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Mill Street Tankhouse

May 21, 2009


Mill Street’s True Franchise Beer

Anthony Says:


A few years ago, back when the Ontario microbrewery explosion was still in its infancy, I tried a Mill Street Organic on the recommendation of a friend. As with most North American style lagers, I was decidedly under whelmed; my first experience with Mill Street would be my last for some time. In fact, I didn’t sample any of their other brews until I had a pint of Tankhouse Ale on my birthday last year- purchased, no less, than by that same friend whose recommendation of Organic caused me to initially shelf Mill Street. Ironically enough, Tankhouse has since become one of my favorite Ontario craft beers.

Tankhouse pours a deep copper-red with a creamy dense head (both on tap and from the bottle) that dissipates into a layer of light froth. After an initial blast of toasted malt, Tankhouse subsides in a very nice nutty slightly caramel flavor. Cascade hops give the beer a spicy almost cinnamon like smell and a pleasantly lingering semi-bitter aftertaste. Light carbonation assures that it goes down easy and doesn’t feel as heavy as its rich color and complex aromas might suggest.

Tankhouse definitely represents a more balanced approach to the pale ale than most North-American breweries. While I have nothing against the typically hop laden varieties of American pale ale, Tankhouse is just a more versatile drinkable beer. Perhaps my favorite thing about Tankhouse is that it is equally as good on a scorching hot summer day as it is in the dead of winter. In close, I’ll never quite understand why Tankhouse takes a backseat to Organic Lager as Mill Street’s flagship brew, and judging by the ubiquity with which it can now be found on tap in Toronto, I reckon the average beer drinker shares that sentiment.



Gatlin Says:

To be honest, I’ve never spent that much time with a Tankhouse. Whenever I decided to buy Mill Street I always went with the Stock Ale (as a session beer). After trying the product again for the purpose of this review, I feel slightly regretful for ignoring it over the past couple years.

Technical Run Down:

  • Container: 341 mL brown glass bottle
  • Alcohol: 5.20% by volume, 4.16% by weight
  • Colour: 20 SRM
  • Bitterness: 43 IBU

This beer had a nice bubble-up off the pour and it felt like you could be aggressive without over-foaming. The ¾ inch snow white head reduced down to a thin, small-bubble film rather quickly. Some thin, sporadic lacing was visible.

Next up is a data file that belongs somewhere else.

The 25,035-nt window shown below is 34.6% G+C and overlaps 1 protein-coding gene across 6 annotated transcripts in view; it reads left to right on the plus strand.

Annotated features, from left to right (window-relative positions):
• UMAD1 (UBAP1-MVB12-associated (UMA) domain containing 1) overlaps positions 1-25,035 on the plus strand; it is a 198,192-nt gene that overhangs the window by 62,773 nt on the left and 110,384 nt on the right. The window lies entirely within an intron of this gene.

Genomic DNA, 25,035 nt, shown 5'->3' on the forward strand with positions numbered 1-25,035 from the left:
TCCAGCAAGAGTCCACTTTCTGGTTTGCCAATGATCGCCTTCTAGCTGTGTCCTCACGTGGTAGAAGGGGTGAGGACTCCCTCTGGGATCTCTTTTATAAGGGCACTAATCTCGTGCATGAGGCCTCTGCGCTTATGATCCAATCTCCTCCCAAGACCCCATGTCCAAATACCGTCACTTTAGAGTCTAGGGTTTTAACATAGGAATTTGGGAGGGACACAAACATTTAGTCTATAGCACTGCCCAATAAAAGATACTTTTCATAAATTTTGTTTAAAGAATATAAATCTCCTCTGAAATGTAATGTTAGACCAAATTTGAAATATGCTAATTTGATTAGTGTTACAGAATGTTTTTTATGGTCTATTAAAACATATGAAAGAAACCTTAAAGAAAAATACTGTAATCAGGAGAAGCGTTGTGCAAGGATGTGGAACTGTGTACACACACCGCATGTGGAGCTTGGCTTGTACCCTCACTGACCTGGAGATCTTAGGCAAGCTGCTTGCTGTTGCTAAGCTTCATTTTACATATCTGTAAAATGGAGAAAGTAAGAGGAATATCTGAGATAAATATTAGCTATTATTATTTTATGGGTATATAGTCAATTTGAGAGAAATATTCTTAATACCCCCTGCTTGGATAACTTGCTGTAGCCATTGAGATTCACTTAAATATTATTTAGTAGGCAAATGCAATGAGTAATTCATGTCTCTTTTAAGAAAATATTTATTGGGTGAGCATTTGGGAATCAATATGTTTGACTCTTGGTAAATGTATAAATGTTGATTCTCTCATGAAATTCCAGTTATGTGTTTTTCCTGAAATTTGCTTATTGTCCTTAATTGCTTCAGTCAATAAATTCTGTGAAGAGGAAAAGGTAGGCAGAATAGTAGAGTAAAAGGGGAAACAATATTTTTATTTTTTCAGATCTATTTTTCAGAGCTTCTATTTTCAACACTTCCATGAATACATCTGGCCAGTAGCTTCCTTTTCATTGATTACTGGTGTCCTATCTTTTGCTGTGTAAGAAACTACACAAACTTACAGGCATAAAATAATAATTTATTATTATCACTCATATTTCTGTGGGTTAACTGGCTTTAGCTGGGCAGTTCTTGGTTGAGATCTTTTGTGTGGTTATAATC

For a pale ale this beer is quite dark in colour and almost resembles a nut brown ale with an orange hue. I suspect that the dark colour comes from the broad range of malts used in this brew. The smell up front presents a citrusy hop note with a spicy or peppery gloss. In the background the solid malty base comes through as caramelly with slight hints of wood and old leather.

Tastewise, the hops are very much present up-front. However, they lack the floral quality the citrusy smell suggests should be there. In general, there is some excellent and straightforward bitterness here. The spiciness of the Cascade hops comes through strongly, but not too overwhelmingly.

The malty base shines through the bitterness producing an excellent balance. Flavours of wood, a little smokiness and some fruit are all present. I am totally convinced that the juxtaposition of the complex malts with the ever-present bitterness is what makes this beer so drinkable (and I guarantee you it is VERY drinkable).


Some Final Thoughts

Anthony Thinks:


  • Nice balance of spicy hops and caramel malts
  • More drinkable than complex, rich nose indicates
  • Very dynamic beer- suitable for all times of year


  • Can feel a little heavy on tap
  • Spiciness of the aroma outstrips the flavor slightly
  • Perhaps too balanced?

A solid 4 star pale ale. Sufficiently flavorful and nuanced to satisfy the more discerning type, but drinkable and versatile enough for the casual beer drinker looking to sample a different brew

Gatlin Thinks:

This is a 4 star pale ale. This beer is VERY drinkable but has some complex flavours on both ends of the spectrum. Tankhouse would make an excellent purchase for a macro-lager drinker looking to branch out

So, What’s On Your Mind?

One Comment leave one →
  1. Sebastian Padina permalink
    September 6, 2009 10:04 pm

    “… a macro-lager drinker looking to branch out.”

    That would be me. So, on the weight of this little review I’ve bought myself some Tankhouse Ale. I’ll let you know how it goes!

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